15. Riding the Kaapse Vlakte (Cape Flats) Railway line.

Our excellent railway transport system took us to some areas that were only accessible by train, and I always had one foot on Athlone railway station ready to go to the beach during our warm Christmas summer holidays. The train ride itself was an experience that I never tired of. The whole ride took in the Cape Flats that consisted of towns, suburbs, small holding farms, farmsteads, orchards, vineyards, forests, rivers and always close in the background the majestic Table Mountain with its appendages of Devils Peak and the Twelve Apostles. You knew you were nearing the ocean when the train arrived at False Bay railway station, and although you couldn’t see the bay or sea there you would smell the sea air. Then it was on to the beaches of Muizenberg (Dutch: Mouse Mountain) Saint James, Kalk Bay (Lime Bay), Fish Hook, again appropriately named because it was the end of the double train line, Glen-cairn and then Simon’s Town that was the train terminus and also a naval yard. The beauty of some of those beaches was that you stepped off the station platform directly onto the beach, and the access was due to the structured overhead tracks that allowed the trains to travel along the beachfront. Shade, shelter from wind and rain was provided by the continuous concrete concave tunnel canopies of the overhead railway track. At high tide when the seawater lapped those pillars it was a simple matter of moving further into the tunnels, and in the background always the encroaching mountains. Muizenberg, Kalk Bay, Froggy Pond, Glen Cairn, Kommetjie and Boulders Beach are the ones that our family frequented.  My dad was an adventurous man that would see him if he couldn’t take us there by bus or train, because he didn’t own a car, would hire someone’s truck or lorry to get us there. Camping gear, provisions and the family were packed on, and there were times when we would camp out for a week at some place that he thought we should experience and would enjoy…and we always did. He loved fishing, must have been the Portuguese in him, and on those trips we feasted on fresh fish and craw-fish, especially at Oudekraal. He was also the one who introduced us kids to mountaineering, and where ever there was a mountain slope in close proximity to where we were, he would be at it with us in tow. But that’s another interesting story for a blog on my mountaineering of Cape Town’s mountains.

A bit of ‘sending coals to Newcastle’ for my Cape Town compatriots through a bit of research done. Back in the 1600’s Muizenberg belonged to the Khoi people or Bushmen as they were also known. The Khoi were cattle farmers and they grazed their cattle in the area. In 1670 the Dutch East India Company who was in control of the Cape then took over the area around Muizenberg and established their own cattle farm. The reason being that passing ships had to be replenished and one of their requirements was meat.  Muizenberg got its name in 1743 when it became a military outpost under Sergeant Wynand Muis, and it was called Fort Muys. This name eventually evolved into the current name of Muizenberg. There was also ‘The Battle of Muizenberg’ on Sunday 7th August 1795 between the British forces and the VOC, and lasted six hours, from 2.00 pm until sunset. The campaign that followed ended five weeks later with the surrender of the Cape to the British. Only two days were spent skirmishing around Muizenberg — the balance of the action, such as it was, occurred around Sandvlei, Retreat, Steenberg and Wynberg. St James derives its name from the early St James Catholic Church, built in 1858 for the Filipino fishermen of Kalk Bay. In 1902 a Marine Aquarium and Research Station (the first in South Africa) was established in St James and it was here that Prof Gilchrist did valuable research that helped establish the Sea Fisheries Department.  The Marine Aquarium was demolished in 1954.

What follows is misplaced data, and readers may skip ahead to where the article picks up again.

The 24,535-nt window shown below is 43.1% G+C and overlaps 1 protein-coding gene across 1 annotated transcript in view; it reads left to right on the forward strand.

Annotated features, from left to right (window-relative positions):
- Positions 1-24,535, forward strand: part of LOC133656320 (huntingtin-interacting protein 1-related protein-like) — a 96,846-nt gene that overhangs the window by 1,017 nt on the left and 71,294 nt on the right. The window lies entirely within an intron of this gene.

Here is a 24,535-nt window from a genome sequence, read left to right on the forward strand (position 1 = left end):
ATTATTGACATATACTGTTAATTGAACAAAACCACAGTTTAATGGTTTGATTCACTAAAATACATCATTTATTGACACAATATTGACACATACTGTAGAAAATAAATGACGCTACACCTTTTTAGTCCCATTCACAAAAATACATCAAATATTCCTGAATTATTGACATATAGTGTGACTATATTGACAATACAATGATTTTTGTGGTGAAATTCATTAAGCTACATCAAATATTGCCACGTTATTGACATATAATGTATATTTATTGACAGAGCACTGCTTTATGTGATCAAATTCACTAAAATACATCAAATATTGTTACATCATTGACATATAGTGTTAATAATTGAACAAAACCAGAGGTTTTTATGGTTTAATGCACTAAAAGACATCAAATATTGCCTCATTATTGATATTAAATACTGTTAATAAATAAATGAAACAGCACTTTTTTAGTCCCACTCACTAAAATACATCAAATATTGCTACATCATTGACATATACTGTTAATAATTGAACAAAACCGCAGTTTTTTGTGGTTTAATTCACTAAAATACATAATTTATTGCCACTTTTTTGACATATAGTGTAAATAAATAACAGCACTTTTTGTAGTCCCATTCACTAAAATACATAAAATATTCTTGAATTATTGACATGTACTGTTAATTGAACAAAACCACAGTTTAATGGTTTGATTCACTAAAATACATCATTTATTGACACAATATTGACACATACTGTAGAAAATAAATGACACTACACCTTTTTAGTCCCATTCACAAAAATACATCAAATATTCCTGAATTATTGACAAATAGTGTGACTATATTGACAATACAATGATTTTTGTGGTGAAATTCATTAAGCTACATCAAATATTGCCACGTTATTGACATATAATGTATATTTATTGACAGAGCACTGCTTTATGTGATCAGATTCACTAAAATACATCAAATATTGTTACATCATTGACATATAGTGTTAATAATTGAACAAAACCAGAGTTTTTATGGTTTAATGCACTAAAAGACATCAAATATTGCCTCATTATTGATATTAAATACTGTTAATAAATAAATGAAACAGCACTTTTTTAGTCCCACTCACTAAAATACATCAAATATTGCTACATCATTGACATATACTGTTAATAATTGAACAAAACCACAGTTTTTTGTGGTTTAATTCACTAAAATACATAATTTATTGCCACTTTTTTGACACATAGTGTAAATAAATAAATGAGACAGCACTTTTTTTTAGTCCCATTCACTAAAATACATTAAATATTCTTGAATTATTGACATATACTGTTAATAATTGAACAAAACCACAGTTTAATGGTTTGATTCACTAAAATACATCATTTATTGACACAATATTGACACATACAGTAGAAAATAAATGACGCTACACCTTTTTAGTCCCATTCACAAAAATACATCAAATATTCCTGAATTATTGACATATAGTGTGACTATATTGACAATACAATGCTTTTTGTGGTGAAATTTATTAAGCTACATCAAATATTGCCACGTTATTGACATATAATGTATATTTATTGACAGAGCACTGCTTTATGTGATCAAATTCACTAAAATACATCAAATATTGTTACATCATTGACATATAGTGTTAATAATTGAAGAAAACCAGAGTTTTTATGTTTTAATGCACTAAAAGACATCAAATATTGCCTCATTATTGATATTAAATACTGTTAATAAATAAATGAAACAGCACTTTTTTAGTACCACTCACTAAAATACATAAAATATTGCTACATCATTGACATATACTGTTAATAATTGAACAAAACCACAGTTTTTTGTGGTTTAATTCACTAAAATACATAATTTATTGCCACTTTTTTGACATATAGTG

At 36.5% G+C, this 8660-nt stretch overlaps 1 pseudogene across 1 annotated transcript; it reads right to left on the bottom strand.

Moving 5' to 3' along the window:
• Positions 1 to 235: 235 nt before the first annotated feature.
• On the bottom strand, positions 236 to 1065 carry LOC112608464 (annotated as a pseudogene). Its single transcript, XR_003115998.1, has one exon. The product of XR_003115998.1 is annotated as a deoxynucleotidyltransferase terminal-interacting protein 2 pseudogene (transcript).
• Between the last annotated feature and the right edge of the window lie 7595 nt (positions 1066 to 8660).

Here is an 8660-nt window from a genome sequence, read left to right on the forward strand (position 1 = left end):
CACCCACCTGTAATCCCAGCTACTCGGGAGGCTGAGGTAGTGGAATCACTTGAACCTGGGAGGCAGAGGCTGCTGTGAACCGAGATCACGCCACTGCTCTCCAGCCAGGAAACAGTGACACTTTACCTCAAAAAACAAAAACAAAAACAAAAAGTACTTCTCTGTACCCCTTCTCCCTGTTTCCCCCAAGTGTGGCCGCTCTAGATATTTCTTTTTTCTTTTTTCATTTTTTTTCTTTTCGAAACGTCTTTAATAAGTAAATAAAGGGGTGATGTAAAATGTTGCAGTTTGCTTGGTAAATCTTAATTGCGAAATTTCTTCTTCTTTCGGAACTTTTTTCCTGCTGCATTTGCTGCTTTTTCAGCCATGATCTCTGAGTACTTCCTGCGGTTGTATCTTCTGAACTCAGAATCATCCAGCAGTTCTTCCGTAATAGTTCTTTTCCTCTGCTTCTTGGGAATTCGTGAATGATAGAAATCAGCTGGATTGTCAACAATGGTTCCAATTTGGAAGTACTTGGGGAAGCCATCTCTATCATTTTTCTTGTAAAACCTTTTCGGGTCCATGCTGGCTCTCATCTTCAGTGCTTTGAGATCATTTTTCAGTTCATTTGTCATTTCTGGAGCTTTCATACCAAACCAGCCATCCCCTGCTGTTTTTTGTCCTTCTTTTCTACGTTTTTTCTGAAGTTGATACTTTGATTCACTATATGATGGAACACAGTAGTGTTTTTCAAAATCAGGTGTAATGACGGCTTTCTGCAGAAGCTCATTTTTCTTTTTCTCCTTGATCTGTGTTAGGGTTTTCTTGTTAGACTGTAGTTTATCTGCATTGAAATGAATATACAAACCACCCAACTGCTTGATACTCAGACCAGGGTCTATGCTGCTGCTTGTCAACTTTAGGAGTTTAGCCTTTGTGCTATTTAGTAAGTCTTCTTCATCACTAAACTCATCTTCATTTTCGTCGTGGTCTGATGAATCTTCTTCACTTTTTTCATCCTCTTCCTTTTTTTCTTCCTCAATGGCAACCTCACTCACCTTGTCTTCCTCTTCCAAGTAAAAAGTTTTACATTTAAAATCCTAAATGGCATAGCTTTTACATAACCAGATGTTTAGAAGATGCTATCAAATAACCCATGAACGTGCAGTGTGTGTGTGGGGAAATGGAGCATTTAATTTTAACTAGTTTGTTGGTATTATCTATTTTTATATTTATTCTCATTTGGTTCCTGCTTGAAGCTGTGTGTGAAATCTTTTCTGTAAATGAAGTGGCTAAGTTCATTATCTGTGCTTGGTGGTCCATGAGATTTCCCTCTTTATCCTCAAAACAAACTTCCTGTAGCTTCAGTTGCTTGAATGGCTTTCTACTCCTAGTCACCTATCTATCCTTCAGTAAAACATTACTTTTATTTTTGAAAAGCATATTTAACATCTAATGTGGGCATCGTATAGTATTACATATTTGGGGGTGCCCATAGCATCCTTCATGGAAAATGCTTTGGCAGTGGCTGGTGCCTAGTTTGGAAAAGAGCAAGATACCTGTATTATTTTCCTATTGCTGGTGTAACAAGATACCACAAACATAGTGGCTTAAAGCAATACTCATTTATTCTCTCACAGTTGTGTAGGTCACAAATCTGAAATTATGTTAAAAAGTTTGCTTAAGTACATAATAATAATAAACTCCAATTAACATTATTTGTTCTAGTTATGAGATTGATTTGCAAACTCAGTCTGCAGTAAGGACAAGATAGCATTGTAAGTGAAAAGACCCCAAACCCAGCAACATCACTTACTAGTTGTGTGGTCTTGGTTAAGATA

The village of Kalk Bay was probably established in the 17th century as a small community of lime-burners who used kilns to extract lime from the sea shell deposits for use in the construction of buildings, and mined the nearby deposits of limestone. Its name was derived from the Dutch term for lime.  In 1795 the Dutch located a small military outpost here, and after 1806 it began to flourish as a fishing village and whaling station. In the 1840′s a Philippine ship was wrecked off Cape Point and many of the sailors settled in Kalk Bay adding substantially to the small fishing community that had developed.  Over the years some Philippine sailors deserted from ships visiting the Cape joined them as well as emancipated slaves from the East Indies.  These Philippine settlers were Catholic and had to row by boat to Simonstown for mass that lead in 1858 to the St James Catholic Church being built nearby and of course giving the name to the area next to Kalk Bay in later years.  In later years a small mosque was built (located between Gatesville and Quarterdeck roads) by the Malaysian community that had also settled in the area. Certainly Kalk Bay’s next ‘great event’ was the arrival of the railway line in May 1883.  Previous to the railway line Kalk Bay was already a favourite spot for wealthy Cape Town business men from Wynberg and Rondebosch but the railway brought teeming crowds and the development of the fishing industry.  In February 1862 Mrs Ross, an English visitor to the Cape, described Kalk Bay as: “… a little fishing hamlet, consisting of a few old-fashioned Dutch houses, and a dozen or so of fishermen’s huts straggling for a mile between the rocky beach, and the precipitous mountains that rise up almost immediately behind it. It is accounted a very healthy place, and is the favourite resort of well-to-do people …” Cecil John Rhodes was of course the most famous person who had a holiday cottage here and it can be visited today as a museum.  Such was the growth that in 1895 Kalk Bay became a municipality and encouraged non-fishing families to settle in the area.  The increased population brought with it the resources to build the Silvermine Reservoir in the mountains above Kalk Bay as well as water borne sewage. In 1890 the railway line was extended to Simonstown.  This controversial decision had a major impact on the Kalk Bay community particularly the fishing community as the railway line cut through the middle of Fishery Beach.  This resulted in the winter storms smashing the fishing fleet against the stone viaduct and in May 1898 half the fishing fleet was lost as a result of a particularly bad storm.  Steel gantries were constructed as a temporary measure and a new breakwater and slipway was built between 1913 to 1919.  Once the harbour was built the entire character changed.  Steam-trawlers and other vessels safely docked in the harbour.  Fish was railed from Kalk Bay up to the rich markets of the Transvaal and Kimberley. Kalk Bay has one of the last remaining working harbours in South Africa with a fishing community proud of their heritage.  It is a community has remained intact throughout South Africa’s turbulent history, the only place in the country where all residents successfully opposed the Group Areas Act of the 1960s.